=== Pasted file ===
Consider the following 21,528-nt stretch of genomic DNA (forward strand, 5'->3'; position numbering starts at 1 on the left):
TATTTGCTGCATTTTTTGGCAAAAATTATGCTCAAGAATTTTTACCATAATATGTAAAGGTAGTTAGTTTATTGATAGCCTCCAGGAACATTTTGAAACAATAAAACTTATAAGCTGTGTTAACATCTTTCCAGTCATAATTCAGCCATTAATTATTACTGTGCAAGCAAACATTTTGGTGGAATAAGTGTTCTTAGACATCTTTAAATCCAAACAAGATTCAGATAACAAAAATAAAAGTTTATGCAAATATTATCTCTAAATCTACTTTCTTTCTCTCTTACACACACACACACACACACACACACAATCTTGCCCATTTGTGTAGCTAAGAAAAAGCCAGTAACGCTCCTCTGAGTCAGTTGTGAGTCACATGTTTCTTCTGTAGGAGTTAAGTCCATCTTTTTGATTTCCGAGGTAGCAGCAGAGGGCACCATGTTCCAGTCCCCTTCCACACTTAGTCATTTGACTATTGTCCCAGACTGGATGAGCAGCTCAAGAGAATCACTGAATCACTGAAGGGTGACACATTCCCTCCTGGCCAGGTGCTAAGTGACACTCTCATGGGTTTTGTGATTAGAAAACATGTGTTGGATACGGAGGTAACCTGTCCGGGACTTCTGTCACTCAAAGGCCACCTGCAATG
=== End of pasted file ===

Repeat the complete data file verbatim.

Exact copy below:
Consider the following 21,528-nt stretch of genomic DNA (forward strand, 5'->3'; position numbering starts at 1 on the left):
TATTTGCTGCATTTTTTGGCAAAAATTATGCTCAAGAATTTTTACCATAATATGTAAAGGTAGTTAGTTTATTGATAGCCTCCAGGAACATTTTGAAACAATAAAACTTATAAGCTGTGTTAACATCTTTCCAGTCATAATTCAGCCATTAATTATTACTGTGCAAGCAAACATTTTGGTGGAATAAGTGTTCTTAGACATCTTTAAATCCAAACAAGATTCAGATAACAAAAATAAAAGTTTATGCAAATATTATCTCTAAATCTACTTTCTTTCTCTCTTACACACACACACACACACACACACACAATCTTGCCCATTTGTGTAGCTAAGAAAAAGCCAGTAACGCTCCTCTGAGTCAGTTGTGAGTCACATGTTTCTTCTGTAGGAGTTAAGTCCATCTTTTTGATTTCCGAGGTAGCAGCAGAGGGCACCATGTTCCAGTCCCCTTCCACACTTAGTCATTTGACTATTGTCCCAGACTGGATGAGCAGCTCAAGAGAATCACTGAATCACTGAAGGGTGACACATTCCCTCCTGGCCAGGTGCTAAGTGACACTCTCATGGGTTTTGTGATTAGAAAACATGTGTTGGATACGGAGGTAACCTGTCCGGGACTTCTGTCACTCAAAGGCCACCTGCAATG